Every step you’ll have taken along the broken road will suddenly make sense. Though the pilgrimage will have been long, in what will seem like one fell swoop, you’ll remember who you came here to be.

You see, your spark never really went out. It was just temporarily hiding from the torrential downpours of a system that fears the wildfire of an empowered woman’s radical self-love. Your inner flames will be fanned as you remember your role as a fire-starter, here to help burn down the systems that have kept the feminine small.

Perhaps most exciting of all is that you’ll discover that you’re not alone. You’ll look around to find countless sisters rising alongside you and you’ll help walk each other back home.

Finally dear one, please know that it’s not wrong or conceited to love yourself because when you love you, you give another permission to love her too.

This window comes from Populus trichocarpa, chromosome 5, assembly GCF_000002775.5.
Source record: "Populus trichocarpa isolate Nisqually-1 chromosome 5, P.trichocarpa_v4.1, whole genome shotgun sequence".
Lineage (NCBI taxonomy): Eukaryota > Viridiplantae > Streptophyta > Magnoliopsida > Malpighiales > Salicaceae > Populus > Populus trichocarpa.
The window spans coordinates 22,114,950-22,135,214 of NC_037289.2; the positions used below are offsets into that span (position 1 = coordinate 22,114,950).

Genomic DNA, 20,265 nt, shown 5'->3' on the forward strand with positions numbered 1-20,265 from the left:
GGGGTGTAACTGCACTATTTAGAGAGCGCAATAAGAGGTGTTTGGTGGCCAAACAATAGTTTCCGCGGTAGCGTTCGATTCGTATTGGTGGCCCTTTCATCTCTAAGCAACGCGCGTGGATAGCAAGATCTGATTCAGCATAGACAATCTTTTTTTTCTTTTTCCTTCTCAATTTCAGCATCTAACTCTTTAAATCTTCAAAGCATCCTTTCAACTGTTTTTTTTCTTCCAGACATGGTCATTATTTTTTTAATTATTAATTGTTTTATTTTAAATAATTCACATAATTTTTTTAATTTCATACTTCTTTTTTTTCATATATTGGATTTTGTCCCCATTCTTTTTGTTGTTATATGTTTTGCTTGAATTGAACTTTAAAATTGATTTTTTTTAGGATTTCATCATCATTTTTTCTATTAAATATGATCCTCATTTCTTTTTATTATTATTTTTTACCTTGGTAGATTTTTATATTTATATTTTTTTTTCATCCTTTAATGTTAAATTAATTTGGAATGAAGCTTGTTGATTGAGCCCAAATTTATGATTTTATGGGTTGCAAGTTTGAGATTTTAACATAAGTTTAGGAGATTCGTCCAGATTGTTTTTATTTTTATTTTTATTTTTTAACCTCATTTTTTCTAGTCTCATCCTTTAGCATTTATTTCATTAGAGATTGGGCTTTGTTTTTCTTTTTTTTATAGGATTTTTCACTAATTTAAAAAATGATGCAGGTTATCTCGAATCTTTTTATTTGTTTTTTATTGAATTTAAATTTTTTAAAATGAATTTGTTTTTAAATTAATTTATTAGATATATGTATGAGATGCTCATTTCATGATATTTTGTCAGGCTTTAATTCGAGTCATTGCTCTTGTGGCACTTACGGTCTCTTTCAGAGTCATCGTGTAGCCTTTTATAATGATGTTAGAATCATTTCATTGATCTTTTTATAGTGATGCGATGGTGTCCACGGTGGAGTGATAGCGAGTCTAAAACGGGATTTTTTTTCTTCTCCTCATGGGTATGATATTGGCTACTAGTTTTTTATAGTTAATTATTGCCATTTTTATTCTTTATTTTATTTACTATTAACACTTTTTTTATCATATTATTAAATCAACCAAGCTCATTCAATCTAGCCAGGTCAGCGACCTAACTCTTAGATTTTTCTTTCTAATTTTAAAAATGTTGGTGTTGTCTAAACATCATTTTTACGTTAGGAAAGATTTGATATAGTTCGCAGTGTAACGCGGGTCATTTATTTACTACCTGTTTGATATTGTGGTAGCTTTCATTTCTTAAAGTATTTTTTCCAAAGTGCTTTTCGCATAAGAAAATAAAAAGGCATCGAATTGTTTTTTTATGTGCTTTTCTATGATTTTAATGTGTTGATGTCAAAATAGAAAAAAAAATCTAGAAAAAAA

With deep reverence and unconditional love,

Thirty-year old Dré.

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With this story, I make a promise to the generations of little girls who will come after me. I vow to show up in my most authentic expression, no matter how challenging it might be. I know there will be days when old programming creeps in and I feel inclined to hide, to pick apart pieces of who I am. On those days, I’ll think of those little girls and muster up the courage to love myself not for me, but for them. I vow to love myself so fiercely that they grow up with no reason to believe that they shouldn’t do the same.

feminism

Dré Pontbriand

Writer. Alchemist. Freedom Enthusiast.⁂

Read next: Why I'm Obsessed with the Bloodshed of Birth